Economic enormity: Format innovation key to getting APAC plant-based product costs down

By Pearly Neo

- Last updated on GMT

Brands manufacturing plant-based products in the APAC region have highlighted format innovation as a crucial factor in bringing down costs. ©Getty Images
Brands manufacturing plant-based products in the APAC region have highlighted format innovation as a crucial factor in bringing down costs. ©Getty Images

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Brands manufacturing plant-based products in the APAC region have highlighted format innovation as a crucial factor in bringing down costs to a level that can satisfy local consumer demands in the short-to-mid term.

APAC and especially Asia is one of the most price-sensitive markets in the world, with consumers here particularly keen on maximising the value obtained from their purchases.

And this attention to costs and price differences has also emerged as one of the most difficult challenges for novel plant-based brands in the market to overcome.

Both large and small brands alike that are dabbling or specializing in manufacturing plant-based products have had to start at a relatively smaller scale. They have also had to invest in additional research and manpower to kickstart these businesses, resulting in their initial products tending to be higher-priced than conventional meat items.

For the price-sensitive Asian consumer, this difference in price alone is a major turn-off especially during times of inflation, and it is well-recognised as a serious bottleneck in the industry when it comes to onboarding new consumers.

As such, some firms have turned to a different method of increasing affordability and value-for-money, which is to look at different product formats, such as ambient dry-form plant-based meat firm Thoughtful Food.

“Making plant-based products accessible is the most important aspect of all when it comes to establishing the industry, as if it is not affordable, it is not accessible to the public and the average consumer,”​ Thoughtful Food Country Director Karen Lam told FoodNavigator-Asia​.

“In our first launch market which is Singapore, a 140g pack of our dry mix product retails for S$15 (US$11.04) – this may look like a small amount at first, but when this dry format product is reconstituted with water and optionally oil, it can give an equivalent output of 500g of plant-based meat.

“This amount is good for a family of three to four, and for better comparison I’d say one pack can be made into five burger patties, which is very affordable [compared to imported options in the market].”

Thoughtful Food dry mixes come in plant-based chicken, prawn, beef and Protein (close to pork) variants, allowing consumers to buy multiple types of meat simultaneously that can be stored with a far longer shelf life than fresh alternatives.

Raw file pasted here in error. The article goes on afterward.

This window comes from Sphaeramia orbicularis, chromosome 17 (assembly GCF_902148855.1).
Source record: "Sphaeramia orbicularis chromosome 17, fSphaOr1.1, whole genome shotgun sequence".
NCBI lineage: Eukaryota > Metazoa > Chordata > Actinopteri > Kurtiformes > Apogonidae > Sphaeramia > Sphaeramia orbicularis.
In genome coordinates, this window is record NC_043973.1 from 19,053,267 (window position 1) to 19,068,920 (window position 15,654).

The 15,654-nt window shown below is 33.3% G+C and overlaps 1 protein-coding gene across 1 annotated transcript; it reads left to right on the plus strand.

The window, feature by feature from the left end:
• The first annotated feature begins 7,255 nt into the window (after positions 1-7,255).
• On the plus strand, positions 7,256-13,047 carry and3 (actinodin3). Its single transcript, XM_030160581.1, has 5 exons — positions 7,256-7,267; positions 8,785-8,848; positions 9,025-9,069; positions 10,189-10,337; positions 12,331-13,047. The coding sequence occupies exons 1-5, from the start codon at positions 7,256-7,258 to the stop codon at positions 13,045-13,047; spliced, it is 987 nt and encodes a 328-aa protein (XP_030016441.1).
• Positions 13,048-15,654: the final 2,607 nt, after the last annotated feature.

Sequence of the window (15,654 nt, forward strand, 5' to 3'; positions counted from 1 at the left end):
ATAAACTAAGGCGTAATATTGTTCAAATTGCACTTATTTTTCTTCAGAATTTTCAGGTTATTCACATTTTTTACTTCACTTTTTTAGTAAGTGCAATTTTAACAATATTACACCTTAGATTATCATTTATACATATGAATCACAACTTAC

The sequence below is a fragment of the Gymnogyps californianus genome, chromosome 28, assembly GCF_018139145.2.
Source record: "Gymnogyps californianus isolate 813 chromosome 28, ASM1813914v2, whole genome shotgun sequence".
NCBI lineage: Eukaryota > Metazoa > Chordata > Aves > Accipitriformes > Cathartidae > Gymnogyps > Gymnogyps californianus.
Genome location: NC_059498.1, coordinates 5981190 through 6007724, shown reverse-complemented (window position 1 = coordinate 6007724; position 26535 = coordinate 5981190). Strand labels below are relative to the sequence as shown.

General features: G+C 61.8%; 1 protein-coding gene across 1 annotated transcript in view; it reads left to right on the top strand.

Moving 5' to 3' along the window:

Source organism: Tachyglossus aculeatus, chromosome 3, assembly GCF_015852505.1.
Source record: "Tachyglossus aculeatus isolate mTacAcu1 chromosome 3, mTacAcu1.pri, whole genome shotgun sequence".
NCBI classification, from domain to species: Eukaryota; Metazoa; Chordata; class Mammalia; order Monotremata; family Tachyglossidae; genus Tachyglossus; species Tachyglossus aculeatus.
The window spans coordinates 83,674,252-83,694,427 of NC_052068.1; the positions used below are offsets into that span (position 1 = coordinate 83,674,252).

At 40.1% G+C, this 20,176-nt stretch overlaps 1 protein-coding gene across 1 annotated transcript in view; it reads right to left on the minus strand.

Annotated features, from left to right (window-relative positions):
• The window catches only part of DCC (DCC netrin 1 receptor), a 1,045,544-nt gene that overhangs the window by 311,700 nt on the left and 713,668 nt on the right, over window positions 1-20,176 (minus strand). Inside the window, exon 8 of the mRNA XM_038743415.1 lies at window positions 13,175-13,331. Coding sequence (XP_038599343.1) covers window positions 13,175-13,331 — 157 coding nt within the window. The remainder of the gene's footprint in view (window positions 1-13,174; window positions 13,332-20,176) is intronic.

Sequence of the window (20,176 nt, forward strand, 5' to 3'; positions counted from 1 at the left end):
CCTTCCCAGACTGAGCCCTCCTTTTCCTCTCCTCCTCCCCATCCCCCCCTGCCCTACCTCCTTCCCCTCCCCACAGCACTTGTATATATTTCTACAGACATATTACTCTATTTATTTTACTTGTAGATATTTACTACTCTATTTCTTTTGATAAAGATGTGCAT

Passing on cost savings eventually

It is not only smaller firms that are finding format innovation to be the best way to keep products affordable – household meat brand Tyson, which launched its First Pride range of plant-based products a couple of years back, also found strong value in sticking to products in a snacking format to find favour with consumers and keep prices economical.

“The plant-based First Pride range has really shown us that our plant-based consumers in Asia are very loyal to a brand they have tried and tested and liked, even more so than our animal product consumers,”​ Tyson Foods’ APAC VP Commercial Lee Yeong Sheng told us.

“But in addition to make the products taste good, it has become apparent to us that affordability is one of the most important factors in this region to attract and retain them – our early research saw consumers reluctant to try such products due to the high prices, which is why we worked hard to reduce the price gap to no more than 25% to 30% above parity.

“The plant-based First Pride range was a pioneer in establishing the snacking format of plant-based products, as opposed to burger patties or steaks to be eaten in proper meals.

“Sticking to the snacking format has been a good strategy in addition to localized innovation to make things like satay strips and Hainanese chicken cutlets in Malaysia as well as larb in Thailand as [these] have been well-received in each market.

“This has meant better appeal to local consumers, which means lower barrier to entry, and together with the higher consumer loyalty in plant-based consumers, we can grow more quickly in scale so savings can be passed on to consumers and costs can become even more competitive.”

Tyson has launched its plant-based First Pride range in Malaysia, Thailand and Singapore and is looking to consolidate its regional portfolio moving forward before pushing forward with product development and scaling up production.

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